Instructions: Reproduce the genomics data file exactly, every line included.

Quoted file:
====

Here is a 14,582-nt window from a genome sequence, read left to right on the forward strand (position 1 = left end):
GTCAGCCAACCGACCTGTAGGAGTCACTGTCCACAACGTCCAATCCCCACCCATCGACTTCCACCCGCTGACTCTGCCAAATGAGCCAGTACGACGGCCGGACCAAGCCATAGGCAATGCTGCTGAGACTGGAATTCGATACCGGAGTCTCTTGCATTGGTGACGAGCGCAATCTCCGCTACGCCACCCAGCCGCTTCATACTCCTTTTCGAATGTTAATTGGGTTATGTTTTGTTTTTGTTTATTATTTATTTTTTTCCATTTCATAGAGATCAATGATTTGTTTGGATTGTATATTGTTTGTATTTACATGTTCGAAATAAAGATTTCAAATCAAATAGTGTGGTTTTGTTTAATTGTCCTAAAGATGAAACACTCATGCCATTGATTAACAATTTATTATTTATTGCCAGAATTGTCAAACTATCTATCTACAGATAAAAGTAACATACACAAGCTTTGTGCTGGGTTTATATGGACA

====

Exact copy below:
Here is a 14,582-nt window from a genome sequence, read left to right on the forward strand (position 1 = left end):
GTCAGCCAACCGACCTGTAGGAGTCACTGTCCACAACGTCCAATCCCCACCCATCGACTTCCACCCGCTGACTCTGCCAAATGAGCCAGTACGACGGCCGGACCAAGCCATAGGCAATGCTGCTGAGACTGGAATTCGATACCGGAGTCTCTTGCATTGGTGACGAGCGCAATCTCCGCTACGCCACCCAGCCGCTTCATACTCCTTTTCGAATGTTAATTGGGTTATGTTTTGTTTTTGTTTATTATTTATTTTTTTCCATTTCATAGAGATCAATGATTTGTTTGGATTGTATATTGTTTGTATTTACATGTTCGAAATAAAGATTTCAAATCAAATAGTGTGGTTTTGTTTAATTGTCCTAAAGATGAAACACTCATGCCATTGATTAACAATTTATTATTTATTGCCAGAATTGTCAAACTATCTATCTACAGATAAAAGTAACATACACAAGCTTTGTGCTGGGTTTATATGGACA